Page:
If only my legs were as skinny as they appear in this photo.

If only my legs were as skinny as they appear in this photo.

Training for 9a – Preface

by Mark Anderson

This is the first in a multi-part series about how I prepared and trained for my ascent of Shadowboxing in Rifle Colorado. For background on the route and details of my ascent, please read here.

The decision to embark on a multi-season redpoint campaign should not be taken lightly. It’s a huge investment in time, energy and motivation. It also comes with a tremendous opportunity cost, meaning the time devoted to a single mega project could otherwise be spent working and sending many other routes, that offer a wider variety of moves and growth experiences. Not to mention the fact that even after a year or more of effort, you might not send!

I’d been stuck at 5.14c for a few years, and had been thinking for a while that sooner or later I would need to test myself on the next grade up. I wasn’t in any particular hurry—I was still improving, and so I figured the longer I put it off, the better prepared I would be. That changed in the summer of 2015, when inspiration and circumstances converged to create the right opportunity.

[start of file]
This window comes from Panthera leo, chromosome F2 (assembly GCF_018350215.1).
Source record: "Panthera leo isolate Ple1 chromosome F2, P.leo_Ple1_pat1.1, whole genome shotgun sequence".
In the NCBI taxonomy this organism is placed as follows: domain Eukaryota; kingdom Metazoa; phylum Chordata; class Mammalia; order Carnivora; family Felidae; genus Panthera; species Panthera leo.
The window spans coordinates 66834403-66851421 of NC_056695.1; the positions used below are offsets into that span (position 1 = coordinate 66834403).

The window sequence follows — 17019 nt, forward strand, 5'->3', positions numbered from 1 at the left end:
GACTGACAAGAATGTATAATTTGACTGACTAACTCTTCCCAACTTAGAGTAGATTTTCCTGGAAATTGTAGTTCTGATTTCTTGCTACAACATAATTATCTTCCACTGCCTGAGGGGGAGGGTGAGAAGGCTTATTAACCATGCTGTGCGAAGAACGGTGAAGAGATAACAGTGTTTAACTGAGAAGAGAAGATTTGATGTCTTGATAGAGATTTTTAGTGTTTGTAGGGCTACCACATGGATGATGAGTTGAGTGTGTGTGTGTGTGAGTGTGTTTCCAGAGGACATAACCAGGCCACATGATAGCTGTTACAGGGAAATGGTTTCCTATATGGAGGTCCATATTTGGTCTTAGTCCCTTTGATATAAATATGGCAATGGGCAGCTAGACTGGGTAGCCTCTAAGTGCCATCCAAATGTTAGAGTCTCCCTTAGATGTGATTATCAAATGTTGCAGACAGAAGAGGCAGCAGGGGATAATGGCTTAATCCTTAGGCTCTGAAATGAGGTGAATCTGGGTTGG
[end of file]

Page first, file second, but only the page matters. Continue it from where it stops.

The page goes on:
The first step in any major escapade is selecting an appropriate objective. Despite my admonishments to the contrary in the Rock Climber’s Training Manual, the underlying goal was to climb the grade, 5.14d (or 9a in Old Money). Routes of such grade are fairly few and far between in North America, so I didn’t have a ton of options to choose from.

Selecting the optimal goal route can be critically important. A good long-term goal route will have the following traits:

  • Inspiring enough to keep you motivated through several training cycles, even when the end is nowhere in sight.
  • Logistically convenient enough to allow as many opportunities as possible to attempt the route. Factors such as typical weather, length of climbing seasons, approach and geographic proximity all come into play.
  • High quality, so you are psyched to get on the route day after day (or at least you don’t dread getting on it)
  • Non-threatening (from an injury perspective), so you aren’t accumulating injuries throughout the process.
  • Challenging, yet still possible.

I had a few ideas in mind, but there is one guy who knows the American 9a landscape better than anyone else (so much so, that he created a website for it: ). I put my initial thoughts together and asked Jonathan Siegrist for his recommendations, considering where I live, my climbing style, and strengths and weaknesses.

Jonathan's masterpiece La Lune climbs the right side of the arching cave.